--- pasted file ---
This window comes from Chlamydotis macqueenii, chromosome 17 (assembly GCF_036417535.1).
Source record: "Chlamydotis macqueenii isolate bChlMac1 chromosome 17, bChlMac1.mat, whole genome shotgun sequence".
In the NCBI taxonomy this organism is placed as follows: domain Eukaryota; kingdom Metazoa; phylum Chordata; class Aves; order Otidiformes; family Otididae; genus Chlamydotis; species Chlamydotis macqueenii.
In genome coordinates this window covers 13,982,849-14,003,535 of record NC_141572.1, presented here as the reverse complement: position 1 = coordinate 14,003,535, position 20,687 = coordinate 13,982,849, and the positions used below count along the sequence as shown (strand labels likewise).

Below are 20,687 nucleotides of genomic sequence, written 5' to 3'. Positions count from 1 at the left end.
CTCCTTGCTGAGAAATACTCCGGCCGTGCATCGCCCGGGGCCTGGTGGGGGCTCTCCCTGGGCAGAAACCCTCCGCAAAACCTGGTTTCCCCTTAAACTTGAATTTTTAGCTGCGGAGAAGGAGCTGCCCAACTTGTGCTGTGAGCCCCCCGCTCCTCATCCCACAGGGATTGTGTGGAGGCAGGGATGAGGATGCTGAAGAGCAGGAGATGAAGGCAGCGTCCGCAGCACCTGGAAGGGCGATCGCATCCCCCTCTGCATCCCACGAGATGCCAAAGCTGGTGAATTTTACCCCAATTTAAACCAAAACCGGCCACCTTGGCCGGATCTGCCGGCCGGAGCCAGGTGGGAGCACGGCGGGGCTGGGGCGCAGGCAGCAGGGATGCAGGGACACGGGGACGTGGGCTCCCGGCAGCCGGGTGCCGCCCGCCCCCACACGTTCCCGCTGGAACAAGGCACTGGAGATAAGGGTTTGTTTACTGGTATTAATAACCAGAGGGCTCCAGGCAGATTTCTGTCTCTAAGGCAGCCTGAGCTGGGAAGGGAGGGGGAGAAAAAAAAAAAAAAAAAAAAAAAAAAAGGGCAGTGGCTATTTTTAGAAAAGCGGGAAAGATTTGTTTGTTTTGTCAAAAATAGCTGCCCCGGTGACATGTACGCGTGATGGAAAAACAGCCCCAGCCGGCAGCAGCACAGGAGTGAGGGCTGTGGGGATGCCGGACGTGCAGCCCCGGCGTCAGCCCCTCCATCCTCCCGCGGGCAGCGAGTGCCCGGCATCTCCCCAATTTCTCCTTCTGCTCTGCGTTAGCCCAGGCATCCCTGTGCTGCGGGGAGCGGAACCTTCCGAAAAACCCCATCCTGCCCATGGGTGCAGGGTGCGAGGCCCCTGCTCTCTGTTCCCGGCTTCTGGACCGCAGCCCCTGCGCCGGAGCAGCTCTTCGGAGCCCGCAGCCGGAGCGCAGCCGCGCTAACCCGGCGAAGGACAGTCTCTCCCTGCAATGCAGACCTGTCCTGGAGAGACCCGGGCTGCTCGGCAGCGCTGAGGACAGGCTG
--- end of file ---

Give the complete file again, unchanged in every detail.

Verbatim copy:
This window comes from Chlamydotis macqueenii, chromosome 17 (assembly GCF_036417535.1).
Source record: "Chlamydotis macqueenii isolate bChlMac1 chromosome 17, bChlMac1.mat, whole genome shotgun sequence".
In the NCBI taxonomy this organism is placed as follows: domain Eukaryota; kingdom Metazoa; phylum Chordata; class Aves; order Otidiformes; family Otididae; genus Chlamydotis; species Chlamydotis macqueenii.
In genome coordinates this window covers 13,982,849-14,003,535 of record NC_141572.1, presented here as the reverse complement: position 1 = coordinate 14,003,535, position 20,687 = coordinate 13,982,849, and the positions used below count along the sequence as shown (strand labels likewise).

Below are 20,687 nucleotides of genomic sequence, written 5' to 3'. Positions count from 1 at the left end.
CTCCTTGCTGAGAAATACTCCGGCCGTGCATCGCCCGGGGCCTGGTGGGGGCTCTCCCTGGGCAGAAACCCTCCGCAAAACCTGGTTTCCCCTTAAACTTGAATTTTTAGCTGCGGAGAAGGAGCTGCCCAACTTGTGCTGTGAGCCCCCCGCTCCTCATCCCACAGGGATTGTGTGGAGGCAGGGATGAGGATGCTGAAGAGCAGGAGATGAAGGCAGCGTCCGCAGCACCTGGAAGGGCGATCGCATCCCCCTCTGCATCCCACGAGATGCCAAAGCTGGTGAATTTTACCCCAATTTAAACCAAAACCGGCCACCTTGGCCGGATCTGCCGGCCGGAGCCAGGTGGGAGCACGGCGGGGCTGGGGCGCAGGCAGCAGGGATGCAGGGACACGGGGACGTGGGCTCCCGGCAGCCGGGTGCCGCCCGCCCCCACACGTTCCCGCTGGAACAAGGCACTGGAGATAAGGGTTTGTTTACTGGTATTAATAACCAGAGGGCTCCAGGCAGATTTCTGTCTCTAAGGCAGCCTGAGCTGGGAAGGGAGGGGGAGAAAAAAAAAAAAAAAAAAAAAAAAAAAGGGCAGTGGCTATTTTTAGAAAAGCGGGAAAGATTTGTTTGTTTTGTCAAAAATAGCTGCCCCGGTGACATGTACGCGTGATGGAAAAACAGCCCCAGCCGGCAGCAGCACAGGAGTGAGGGCTGTGGGGATGCCGGACGTGCAGCCCCGGCGTCAGCCCCTCCATCCTCCCGCGGGCAGCGAGTGCCCGGCATCTCCCCAATTTCTCCTTCTGCTCTGCGTTAGCCCAGGCATCCCTGTGCTGCGGGGAGCGGAACCTTCCGAAAAACCCCATCCTGCCCATGGGTGCAGGGTGCGAGGCCCCTGCTCTCTGTTCCCGGCTTCTGGACCGCAGCCCCTGCGCCGGAGCAGCTCTTCGGAGCCCGCAGCCGGAGCGCAGCCGCGCTAACCCGGCGAAGGACAGTCTCTCCCTGCAATGCAGACCTGTCCTGGAGAGACCCGGGCTGCTCGGCAGCGCTGAGGACAGGCTG